In Cuba, 74 anti-government protesters were condemned to prison terms of up to 18 years
In Cuba, 74 anti-government protesters were condemned to prison terms of up to 18 years

Cuban courts sentenced another 74 persons participating in last summer’s massive anti-government rallies to prison terms ranging from one to 18 years, officials said Wednesday.

Judicial officials in Havana, Santiago, and Matanzas handed down sentences to 74 individuals accused of sedition, public disorder, and other protest-related crimes. Two suspects were acquitted.

Of those sentenced, 56 received between 10 and 18 years in prison, with the remaining 18 – including 12 juveniles – having their sentences converted to “correctional work.”

The convicted “attacked the constitutional order and stability of our socialist state,” according to the prosecutor’s office.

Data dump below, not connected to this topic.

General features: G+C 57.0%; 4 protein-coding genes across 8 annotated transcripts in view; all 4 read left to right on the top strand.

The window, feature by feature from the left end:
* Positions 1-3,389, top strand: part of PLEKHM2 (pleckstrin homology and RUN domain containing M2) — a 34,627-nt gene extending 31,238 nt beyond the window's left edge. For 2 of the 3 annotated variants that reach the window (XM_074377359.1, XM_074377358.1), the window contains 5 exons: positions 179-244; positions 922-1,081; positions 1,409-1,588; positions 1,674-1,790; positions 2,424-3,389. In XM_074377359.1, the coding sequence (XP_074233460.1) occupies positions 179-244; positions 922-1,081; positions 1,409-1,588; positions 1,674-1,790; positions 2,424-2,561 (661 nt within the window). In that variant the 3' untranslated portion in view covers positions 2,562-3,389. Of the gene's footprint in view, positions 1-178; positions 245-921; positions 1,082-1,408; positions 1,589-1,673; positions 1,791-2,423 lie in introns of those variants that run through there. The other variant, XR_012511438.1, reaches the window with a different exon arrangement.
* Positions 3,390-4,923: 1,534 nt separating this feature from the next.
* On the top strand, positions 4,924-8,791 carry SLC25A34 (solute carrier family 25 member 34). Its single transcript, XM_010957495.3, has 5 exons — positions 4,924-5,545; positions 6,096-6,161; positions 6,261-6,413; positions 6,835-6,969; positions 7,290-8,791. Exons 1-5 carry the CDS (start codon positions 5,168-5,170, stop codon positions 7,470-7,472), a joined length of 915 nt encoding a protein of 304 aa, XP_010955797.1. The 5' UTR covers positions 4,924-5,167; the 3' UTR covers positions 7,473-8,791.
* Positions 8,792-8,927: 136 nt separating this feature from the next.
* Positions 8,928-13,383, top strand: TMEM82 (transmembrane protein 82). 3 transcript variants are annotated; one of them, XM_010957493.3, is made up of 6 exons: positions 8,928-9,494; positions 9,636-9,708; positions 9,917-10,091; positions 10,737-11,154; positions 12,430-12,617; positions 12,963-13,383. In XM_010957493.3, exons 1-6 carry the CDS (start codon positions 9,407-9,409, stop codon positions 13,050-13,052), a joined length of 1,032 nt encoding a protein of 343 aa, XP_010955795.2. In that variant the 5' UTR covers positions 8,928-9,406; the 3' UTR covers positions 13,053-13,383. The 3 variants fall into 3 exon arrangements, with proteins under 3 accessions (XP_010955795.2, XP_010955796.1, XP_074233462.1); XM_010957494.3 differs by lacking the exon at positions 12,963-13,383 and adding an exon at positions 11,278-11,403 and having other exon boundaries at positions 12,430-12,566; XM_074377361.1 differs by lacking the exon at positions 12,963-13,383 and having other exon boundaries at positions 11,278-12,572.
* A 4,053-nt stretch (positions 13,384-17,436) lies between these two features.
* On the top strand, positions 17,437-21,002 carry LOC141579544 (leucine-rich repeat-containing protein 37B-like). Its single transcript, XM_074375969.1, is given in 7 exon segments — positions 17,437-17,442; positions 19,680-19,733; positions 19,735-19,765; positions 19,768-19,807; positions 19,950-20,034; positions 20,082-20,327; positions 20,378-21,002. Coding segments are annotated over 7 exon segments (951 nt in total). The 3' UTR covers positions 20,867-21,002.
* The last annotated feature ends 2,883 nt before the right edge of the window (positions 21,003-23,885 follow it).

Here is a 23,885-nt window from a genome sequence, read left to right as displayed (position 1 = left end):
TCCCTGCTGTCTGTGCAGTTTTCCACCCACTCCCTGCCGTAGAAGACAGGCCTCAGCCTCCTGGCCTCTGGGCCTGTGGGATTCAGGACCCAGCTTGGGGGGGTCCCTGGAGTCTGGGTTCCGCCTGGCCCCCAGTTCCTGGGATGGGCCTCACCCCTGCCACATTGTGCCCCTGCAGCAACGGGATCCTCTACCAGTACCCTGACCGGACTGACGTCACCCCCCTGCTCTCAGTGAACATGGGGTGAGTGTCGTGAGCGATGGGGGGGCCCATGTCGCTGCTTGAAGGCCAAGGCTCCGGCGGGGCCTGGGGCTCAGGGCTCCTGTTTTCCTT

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On July 11 and 12, last year, mass protests erupted across Cuba, with protestors demanding freedom amid economic turmoil, food and medical shortages, and mounting resentment of the government. They were the largest demonstrations in Cuba since the revolution in 1959.

According to the civil society organisation Justicia 11J, a security crackdown resulted in one death, scores of injuries, and the detention of 1,300 individuals.

Previously, some demonstrators were sentenced to up to 25 years in prison in court.

With the 74 new sentences, the total number of persons sentenced as a result of the protests now stands at 488.

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The government announced in January that 790 people, including 55 juveniles, had been charged in connection with the July demonstrations.

The Cuban government accuses the US of being behind the protests.

In an effort to avoid a repeat of the July protests, the Cuban National Assembly enacted a new penal code in May, containing harsher sanctions for acts such as “participation in subversive actions.”